Merkel told the European Parliament in Strasbourg that the EU needs to approach the ENP with more "creativity" -- and start to think of it as a long-term alternative to membership.
"The Neighborhood Policy is a reasonable and attractive alternative [to membership]," Merkel said. "And we will, during our presidency, especially develop such a neighborhood policy for the Black Sea region and Central Asia."
Ever since the inception of the ENP in 2003, EU officials have been at pains to underscore that the policy takes no stand on the participants' possible membership aspirations.
The EU's eastern neighbors were earlier heartened by German moves to "decouple" the region from the southern Mediterranean area -- which is also an ENP target, but one for which the EU has explicitly ruled out any membership prospects.
However, the inclusion of Central Asia in the ENP -- whose countries are also not EU candidates -- must now come as a disappointment for countries like Ukraine, Georgia, and Moldova.
Merkel today revisited Germany's long-standing preoccupation with Russia. She said a partnership with Russia is in the EU's "strategic interest" and must be developed "as broadly as possible." Merkel noted energy relations must be central to such a partnership, but made no reference to the recent Russian oil supply outage following a dispute with Belarus.
Merkel sought to balance her message however, noting that good relations with Russia cannot be achieved at the expense of concerns over rights and democracy.
Russia And Energy
"We say clearly and plainly: we need dependable ties with Russia -- it is the only way trust can grow," Merkel said. "And at the same time we must not, of course, ignore issues such as the media, civil society, or Russia's conflicts with its neighbors."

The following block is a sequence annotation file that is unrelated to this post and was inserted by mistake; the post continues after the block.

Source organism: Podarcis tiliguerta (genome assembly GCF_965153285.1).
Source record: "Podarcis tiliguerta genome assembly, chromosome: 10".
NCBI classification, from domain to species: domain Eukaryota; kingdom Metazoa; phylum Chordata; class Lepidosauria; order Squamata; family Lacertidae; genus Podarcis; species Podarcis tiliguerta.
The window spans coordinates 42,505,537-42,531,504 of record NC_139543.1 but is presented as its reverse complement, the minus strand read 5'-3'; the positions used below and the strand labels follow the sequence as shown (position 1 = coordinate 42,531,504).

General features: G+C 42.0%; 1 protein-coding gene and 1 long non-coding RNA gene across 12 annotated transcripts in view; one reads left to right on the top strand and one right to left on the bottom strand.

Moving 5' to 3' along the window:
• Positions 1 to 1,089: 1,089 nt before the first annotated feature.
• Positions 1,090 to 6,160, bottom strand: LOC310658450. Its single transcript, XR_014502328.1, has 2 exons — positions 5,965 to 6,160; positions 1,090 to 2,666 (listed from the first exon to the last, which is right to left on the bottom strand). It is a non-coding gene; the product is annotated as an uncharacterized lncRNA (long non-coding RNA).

Merkel said Germany will do "everything it can" to get talks on a new partnership agreement with Russia under way before the end its presidency in June. Plans to launch negotiations have been stymied by Poland, which has vetoed them in an attempt to gain leverage in its agricultural-trade dispute with Russia.
Merkel dedicated the better part of her speech to identifying and outlining the key European values that she says will guide the work of the German presidency -- and should inform the bloc's development on a larger scale.
She singled out Europe's "manifoldness" as the EU's key characteristic, and traced its successes to freedom. Merkel then summarized the key aspects of the European concept of freedom.
The Limits Of Tolerance
"The freedom to speak one's mind freely, even when it does not please others," she said. "The freedom to believe, or not to believe. The freedom of entrepreneurship, the freedom of artists to create their own work on their own terms. Europe needs such freedom like air to breathe."
Merkel said that to make most of its diversity, Europe has also come to value another closely related good, that of tolerance. Tolerance of difference is crucial for the existence of a heterogeneous society -- but it must not be equated with an absence of firm convictions.
Merkel said European tolerance must make no allowances for political or religious extremism.
She said she wants to enshrine these fundamental ideas in the EU's constitution, rejected in 2005 by France and the Netherlands, but which Germany is seeking to revive in June, probably in an abridged format.
"It is in the interest of Europe, the member states, and its citizens to bring this process to a successful conclusion by the next European parliament elections in the spring of 2009," Merkel said.